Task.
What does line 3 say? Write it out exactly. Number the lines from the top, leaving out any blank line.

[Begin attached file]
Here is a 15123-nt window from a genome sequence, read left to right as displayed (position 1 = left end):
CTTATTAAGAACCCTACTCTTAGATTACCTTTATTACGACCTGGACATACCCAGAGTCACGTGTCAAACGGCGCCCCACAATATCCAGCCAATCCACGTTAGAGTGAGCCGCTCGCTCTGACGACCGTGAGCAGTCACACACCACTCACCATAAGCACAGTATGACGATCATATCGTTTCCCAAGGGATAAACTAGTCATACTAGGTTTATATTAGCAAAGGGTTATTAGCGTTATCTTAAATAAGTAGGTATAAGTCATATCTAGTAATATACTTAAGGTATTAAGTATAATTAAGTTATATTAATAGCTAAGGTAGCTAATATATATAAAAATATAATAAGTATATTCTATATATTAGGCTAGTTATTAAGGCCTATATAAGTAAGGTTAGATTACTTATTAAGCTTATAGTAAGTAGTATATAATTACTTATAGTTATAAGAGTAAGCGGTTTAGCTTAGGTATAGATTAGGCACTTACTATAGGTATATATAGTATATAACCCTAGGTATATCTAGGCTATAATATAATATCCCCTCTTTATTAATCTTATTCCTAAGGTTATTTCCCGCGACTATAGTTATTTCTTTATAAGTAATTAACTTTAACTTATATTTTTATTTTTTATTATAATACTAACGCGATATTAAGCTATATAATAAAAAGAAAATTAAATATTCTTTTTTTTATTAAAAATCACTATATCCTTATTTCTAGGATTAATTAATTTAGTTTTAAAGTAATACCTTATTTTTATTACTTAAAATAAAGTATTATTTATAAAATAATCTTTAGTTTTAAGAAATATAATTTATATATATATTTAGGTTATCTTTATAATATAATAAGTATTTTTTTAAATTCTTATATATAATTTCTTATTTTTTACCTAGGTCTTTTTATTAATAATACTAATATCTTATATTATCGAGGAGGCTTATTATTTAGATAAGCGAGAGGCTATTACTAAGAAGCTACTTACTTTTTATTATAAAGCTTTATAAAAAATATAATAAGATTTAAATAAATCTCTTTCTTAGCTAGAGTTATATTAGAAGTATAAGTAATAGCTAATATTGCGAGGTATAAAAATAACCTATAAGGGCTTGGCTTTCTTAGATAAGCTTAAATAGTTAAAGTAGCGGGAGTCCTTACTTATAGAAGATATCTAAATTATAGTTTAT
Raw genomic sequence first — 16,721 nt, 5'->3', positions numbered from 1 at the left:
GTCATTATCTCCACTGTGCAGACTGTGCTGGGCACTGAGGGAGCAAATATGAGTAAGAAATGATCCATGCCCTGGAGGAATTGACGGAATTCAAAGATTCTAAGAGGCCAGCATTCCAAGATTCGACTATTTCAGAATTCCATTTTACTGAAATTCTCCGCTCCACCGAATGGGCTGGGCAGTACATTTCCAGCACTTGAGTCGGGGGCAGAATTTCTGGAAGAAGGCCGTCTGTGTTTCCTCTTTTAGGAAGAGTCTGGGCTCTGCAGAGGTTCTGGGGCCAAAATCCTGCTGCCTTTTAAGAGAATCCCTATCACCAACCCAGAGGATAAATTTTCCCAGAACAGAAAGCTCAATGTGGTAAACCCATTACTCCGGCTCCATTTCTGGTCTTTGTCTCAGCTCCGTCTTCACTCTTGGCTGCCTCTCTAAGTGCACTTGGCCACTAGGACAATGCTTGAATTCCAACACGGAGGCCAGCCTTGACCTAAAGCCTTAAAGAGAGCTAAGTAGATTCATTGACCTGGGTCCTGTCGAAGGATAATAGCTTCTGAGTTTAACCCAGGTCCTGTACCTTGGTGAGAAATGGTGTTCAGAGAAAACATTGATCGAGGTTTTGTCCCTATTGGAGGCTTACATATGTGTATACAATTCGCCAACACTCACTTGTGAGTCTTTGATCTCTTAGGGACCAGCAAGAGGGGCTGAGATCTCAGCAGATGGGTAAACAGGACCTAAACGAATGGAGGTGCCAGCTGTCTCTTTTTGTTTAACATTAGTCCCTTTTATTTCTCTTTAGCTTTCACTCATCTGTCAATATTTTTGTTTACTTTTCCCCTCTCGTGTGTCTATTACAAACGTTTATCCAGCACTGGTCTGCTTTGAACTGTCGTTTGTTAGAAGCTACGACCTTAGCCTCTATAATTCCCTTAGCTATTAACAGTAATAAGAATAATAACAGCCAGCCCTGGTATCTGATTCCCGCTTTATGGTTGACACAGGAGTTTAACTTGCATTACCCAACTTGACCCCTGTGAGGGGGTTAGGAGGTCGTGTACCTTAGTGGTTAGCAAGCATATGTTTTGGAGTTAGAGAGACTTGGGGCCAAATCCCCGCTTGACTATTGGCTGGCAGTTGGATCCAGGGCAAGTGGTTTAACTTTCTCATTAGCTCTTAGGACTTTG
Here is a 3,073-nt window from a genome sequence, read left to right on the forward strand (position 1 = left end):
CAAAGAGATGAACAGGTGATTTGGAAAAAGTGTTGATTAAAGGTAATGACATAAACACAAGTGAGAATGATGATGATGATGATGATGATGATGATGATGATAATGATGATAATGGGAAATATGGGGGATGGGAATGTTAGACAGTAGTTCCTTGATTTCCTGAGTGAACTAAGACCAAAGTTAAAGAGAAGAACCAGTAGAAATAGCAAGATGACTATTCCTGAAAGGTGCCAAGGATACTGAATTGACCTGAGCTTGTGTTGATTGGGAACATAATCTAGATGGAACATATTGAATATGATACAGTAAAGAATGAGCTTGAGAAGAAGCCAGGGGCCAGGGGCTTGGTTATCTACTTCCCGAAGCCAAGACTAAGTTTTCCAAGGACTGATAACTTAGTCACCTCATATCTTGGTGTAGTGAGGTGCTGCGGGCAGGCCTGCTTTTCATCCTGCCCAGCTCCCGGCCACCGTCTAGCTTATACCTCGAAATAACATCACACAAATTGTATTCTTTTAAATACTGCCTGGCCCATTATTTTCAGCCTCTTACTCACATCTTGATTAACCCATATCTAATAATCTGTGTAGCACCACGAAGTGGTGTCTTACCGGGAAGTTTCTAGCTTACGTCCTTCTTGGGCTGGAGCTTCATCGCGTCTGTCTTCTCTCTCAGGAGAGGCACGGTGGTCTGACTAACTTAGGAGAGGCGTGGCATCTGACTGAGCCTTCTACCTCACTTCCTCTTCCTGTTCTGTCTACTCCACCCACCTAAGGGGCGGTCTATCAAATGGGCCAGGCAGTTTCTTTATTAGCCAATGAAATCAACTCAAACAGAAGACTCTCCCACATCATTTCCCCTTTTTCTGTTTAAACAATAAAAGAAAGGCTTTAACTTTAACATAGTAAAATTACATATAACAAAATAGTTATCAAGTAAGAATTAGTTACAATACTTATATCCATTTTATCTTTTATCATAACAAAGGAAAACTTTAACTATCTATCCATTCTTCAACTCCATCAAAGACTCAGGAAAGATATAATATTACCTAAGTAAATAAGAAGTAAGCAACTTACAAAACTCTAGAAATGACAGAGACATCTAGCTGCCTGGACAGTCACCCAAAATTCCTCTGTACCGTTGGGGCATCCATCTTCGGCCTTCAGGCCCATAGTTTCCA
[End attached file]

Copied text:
Raw genomic sequence first — 16,721 nt, 5'->3', positions numbered from 1 at the left: